Leader at No 10 passes his own question time

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The Independent Online

This game against Ireland was a massive test for France, and Frédéric Michalak in particular, and I think they passed it with flying colours. Lots of difficult questions were asked of the team and their fly-half after the World Cup semi-final débâcle against England in Sydney, and yesterday lots of positive answers were given.

This game against Ireland was a massive test for France, and Frédéric Michalak in particular, and I think they passed it with flying colours. Lots of difficult questions were asked of the team and their fly-half after the World Cup semi-final débâcle against England in Sydney, and yesterday lots of positive answers were given.

People looked at Michalak's poor performance against England and wondered whether he could bounce back. Well, now we know. Not only has he laid the England ghost to rest, but Michalak is now a real team leader and a really world-class No 10. I knew he had all the right attributes before yesterday's game, but his showing at the Stade de France just re-emphasised it all. Running, passing, vision and even kicking: this kid has the lot.

The win was important for France because, like all teams after a World Cup, they are starting the rebuilding process in order to be ready for the next tournament in four years. However, yesterday was even more important for Fred because the French coach, Bernard Laporte, wants to build the whole team around the young fly-half. He did not disappoint.

What impressed me most about him was his sang-froid. Short of facing England again, playing against Ireland in the opening game was the toughest of tests because the men in green are quick and physical. To beat Ireland, who do not just run the ball and take wild risks, you have to vary your game. Michalak did that.

France struggled early on and, when Michalak missed a relatively straight-forward penalty attempt after nine minutes, I thought it might affect him. It didn't. Instead of losing his cool, he kept probing away. He finally got on the scoreboard after 20 minutes with a simple kick from right in front of the posts and that seemed to relax him and his team-mates.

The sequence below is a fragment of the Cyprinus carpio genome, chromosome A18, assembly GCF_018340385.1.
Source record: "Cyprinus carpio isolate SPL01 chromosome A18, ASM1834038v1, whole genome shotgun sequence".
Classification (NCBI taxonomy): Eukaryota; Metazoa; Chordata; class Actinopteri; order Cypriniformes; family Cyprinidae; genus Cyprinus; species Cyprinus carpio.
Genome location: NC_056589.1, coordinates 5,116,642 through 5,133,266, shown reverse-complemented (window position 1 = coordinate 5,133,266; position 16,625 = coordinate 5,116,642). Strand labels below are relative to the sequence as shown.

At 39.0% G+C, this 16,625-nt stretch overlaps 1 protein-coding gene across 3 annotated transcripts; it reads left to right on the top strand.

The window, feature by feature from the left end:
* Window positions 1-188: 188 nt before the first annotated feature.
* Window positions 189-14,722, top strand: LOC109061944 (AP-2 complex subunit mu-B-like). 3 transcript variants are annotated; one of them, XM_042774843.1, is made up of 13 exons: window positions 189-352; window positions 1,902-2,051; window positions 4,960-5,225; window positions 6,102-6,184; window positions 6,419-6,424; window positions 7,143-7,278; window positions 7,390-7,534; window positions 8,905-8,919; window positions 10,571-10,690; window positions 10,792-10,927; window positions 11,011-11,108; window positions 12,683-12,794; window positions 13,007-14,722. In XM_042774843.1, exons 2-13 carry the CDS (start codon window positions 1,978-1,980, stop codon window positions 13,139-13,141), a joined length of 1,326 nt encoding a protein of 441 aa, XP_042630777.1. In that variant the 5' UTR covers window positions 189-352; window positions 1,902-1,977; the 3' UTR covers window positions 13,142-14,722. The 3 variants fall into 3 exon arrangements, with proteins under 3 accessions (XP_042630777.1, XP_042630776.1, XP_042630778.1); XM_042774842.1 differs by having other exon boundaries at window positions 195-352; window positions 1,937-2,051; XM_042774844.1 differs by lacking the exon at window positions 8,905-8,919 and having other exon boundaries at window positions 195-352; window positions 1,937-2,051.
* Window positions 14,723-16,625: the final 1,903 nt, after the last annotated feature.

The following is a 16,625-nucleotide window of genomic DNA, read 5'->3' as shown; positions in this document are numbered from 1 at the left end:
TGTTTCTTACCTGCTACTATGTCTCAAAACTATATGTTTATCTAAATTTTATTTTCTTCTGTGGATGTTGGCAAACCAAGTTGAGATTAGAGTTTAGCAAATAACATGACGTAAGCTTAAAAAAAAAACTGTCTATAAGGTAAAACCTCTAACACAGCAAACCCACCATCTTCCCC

Suddenly, the French started to play the clean, neat rugby we have come to expect of them. Not surprisingly, the engine had been fired up by our version of Jonny Wilkinson. As soon as the boy wonder began to find his passing range, you knew France would be OK. He is so good at selling dummies and finding the openings. His passes are so crisp and yet so simple that you often don't quite realise how much damage they can inflict on the opposition.

Michalak's long pass out for the first French try was typical. It looked easy, but actually required good vision and excellent technique. What followed was not so impressive, though, and the less said about his conversion attempt the better. If there is one area he needs to work on it is his kicking. If Fred wants to be ranked up there alongside the greats like Wilkinson, he needs to kick like one of them.

But let's concentrate on the positives. When the Irish had a mini-comeback early in the second half, I feared the worst. French teams of old would probably have buckled under that sort of pressure, but these guys are much more mentally and physically tough. Michalak, like the rest of the team, relished his defensive duties and re-gained control. Rather than start panicking or listening to the nervy crowd, the players got on with it and scored two tries in quick succession. That, alone, is a good sign for the future.

The key now is for this side to learn to play well even when Michalak is not firing on all cylinders. France has found her No 10; now she needs to find the rest of her team.

Thierry Lacroix, the former France, Saracens and Harlequins stand-off, was talking to Alex Hayes

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